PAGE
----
(3) Sometimes capital is borrowed for large industrial and commercial projects and is subject to a specified rate of interest. Such loans are normally for 10,20 or 30 years and at the same time the interest rate is fixed. The result would be that, such businessman will be bankrupt or they will resort to unfair means to avert the crisis which will also result in corrupting the economic system in order to pay back the capital loan.
(4) The entire previous sections in this paper dedicated its discussion around time value of money, and riba. It also deliberated on effects of riba on societies. Earlier it considers types of riba, its definitions and Shariah rule on it. The next section will be proposing alternatives to riba. This alternative shall have similar or efficient disposition to the conventional.
8.0 Interest-Free Banking as an Idea and Alternative
Interest-free banking seems to be very new. However, the earliest references to the reorganization of banking on the basis of profit sharing rather than interest are found in the late forties (Ahmed, 2000). All the earliest economist such as Naiem Siddiqi, Mahmud Ahmad and Anwar Qureshi have all reorganized the need for commercial banks and the evil of interest in the
0900157 organization and they have come up with a proposed banking system based on the concept of mudaraba which is a profit and loss sharing (Gapur, 2002). According to Khan (2004), there are a number of things to look at in order for a financial institution to transit to a riba free economy and its brief explanations which are being mention below: (a) Settlement of the existing transaction There may be a need of to convert conventional accounts to profit and loss sharing basis so that the transition to riba-free economy will be smooth. (b) Increased cumbersome documentation required for other modes of Islamic finance. Every change entails certain costs that have to be incurred if we wish to move to a new system. It would appear difficult in the beginning but once adopted, it would be part of the routine. (c) Reserve requirements for Current Accounts. Since no one would be willing to allow the use of such deposits by banks for the purpose of earning some benefit, depositors would want to ensure the safety of their deposits. This would only be possible if banks are required to provide 100% reserve against such liabilities.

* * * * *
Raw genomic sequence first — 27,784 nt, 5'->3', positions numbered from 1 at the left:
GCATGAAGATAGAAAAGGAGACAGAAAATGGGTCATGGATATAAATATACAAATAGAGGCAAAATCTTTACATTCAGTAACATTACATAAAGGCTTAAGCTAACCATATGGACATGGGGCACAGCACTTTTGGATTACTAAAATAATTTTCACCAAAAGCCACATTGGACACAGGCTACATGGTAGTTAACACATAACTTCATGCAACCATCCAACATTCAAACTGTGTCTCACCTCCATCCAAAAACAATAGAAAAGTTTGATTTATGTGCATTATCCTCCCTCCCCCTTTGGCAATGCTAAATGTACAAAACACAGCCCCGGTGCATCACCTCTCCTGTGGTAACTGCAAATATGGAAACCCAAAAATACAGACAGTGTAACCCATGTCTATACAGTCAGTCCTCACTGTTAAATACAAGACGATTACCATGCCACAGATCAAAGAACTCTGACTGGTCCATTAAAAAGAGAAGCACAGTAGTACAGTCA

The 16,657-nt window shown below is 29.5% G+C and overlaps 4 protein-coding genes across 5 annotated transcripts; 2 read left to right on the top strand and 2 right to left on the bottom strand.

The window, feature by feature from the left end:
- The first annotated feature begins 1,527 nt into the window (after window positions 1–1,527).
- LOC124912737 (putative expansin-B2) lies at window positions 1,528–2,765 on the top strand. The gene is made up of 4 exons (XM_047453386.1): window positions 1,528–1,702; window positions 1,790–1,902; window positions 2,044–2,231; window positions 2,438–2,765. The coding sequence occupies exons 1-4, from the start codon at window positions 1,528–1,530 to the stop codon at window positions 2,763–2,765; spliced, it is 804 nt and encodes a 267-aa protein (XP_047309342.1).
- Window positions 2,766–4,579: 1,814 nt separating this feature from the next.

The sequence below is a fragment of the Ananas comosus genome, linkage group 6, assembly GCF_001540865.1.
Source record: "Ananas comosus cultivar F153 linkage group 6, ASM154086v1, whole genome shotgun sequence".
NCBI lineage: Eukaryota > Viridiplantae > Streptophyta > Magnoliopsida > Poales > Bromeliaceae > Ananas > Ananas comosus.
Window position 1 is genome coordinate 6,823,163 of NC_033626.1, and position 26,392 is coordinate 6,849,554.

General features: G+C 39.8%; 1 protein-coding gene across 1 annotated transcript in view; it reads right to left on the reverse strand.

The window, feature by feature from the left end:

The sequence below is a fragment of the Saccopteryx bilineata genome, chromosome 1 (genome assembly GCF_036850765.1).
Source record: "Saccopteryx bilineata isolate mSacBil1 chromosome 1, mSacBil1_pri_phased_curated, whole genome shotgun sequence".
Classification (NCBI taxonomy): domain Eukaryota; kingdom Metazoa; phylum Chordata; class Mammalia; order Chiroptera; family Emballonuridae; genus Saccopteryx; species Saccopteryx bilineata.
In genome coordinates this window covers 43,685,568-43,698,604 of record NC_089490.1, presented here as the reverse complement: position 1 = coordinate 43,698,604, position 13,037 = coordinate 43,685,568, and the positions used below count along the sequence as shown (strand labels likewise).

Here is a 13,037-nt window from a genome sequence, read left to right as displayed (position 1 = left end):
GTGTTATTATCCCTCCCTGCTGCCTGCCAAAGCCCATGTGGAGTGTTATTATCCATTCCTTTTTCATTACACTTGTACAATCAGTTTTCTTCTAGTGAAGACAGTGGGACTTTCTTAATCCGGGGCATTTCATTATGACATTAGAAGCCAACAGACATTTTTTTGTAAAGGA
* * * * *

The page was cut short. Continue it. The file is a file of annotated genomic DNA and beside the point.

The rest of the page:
There are other matters to look into also such as Government Finances, New monetary policy, Contingent liabilities, required resources, availability of safe investment avenue foreign transactions and so on (Presley, 1999).
All along this topic has addressed time value of money from Islamic perspective. It concludes that money from the Islamic perspective is different from the conventional. Unlike Islamic perspective, money is a commodity in the conventional standpoint. Hence, they have attributed value to it such that the present value is much more than the future value. This is a clear difference between the Islamic perspective which considers money as simply a medium of exchange rather than a commodity. Along this line of thought, the relationship between time value of money and riba was discussed because of the value attributed to money becomes riba. In view of this argument, Rosly (2005) thinks that Islam is not against time preference of money but scornful to the idea that time of money has value. The topic also defined money from the Islamic perspective and discovers that it is different from conventional definition. Furthermore, the characteristics of money and its origin were also highlighted. The process of creation of money in a typical dual-banking system was also discussed. There is a general consensus as the paper put forward that the Islamic Scholars are not against the fact that credit price is sometimes different from cash price due to the time preferences, not time value of money. From logical reasoning, inflation is also considered in this consensus due to time differences. Finally, the paper proposes interest-free banking as an alternative to riba. According to Ibn Ashur (2006), protection of wealth is a cardinal non-negotiable point Shariah requirement.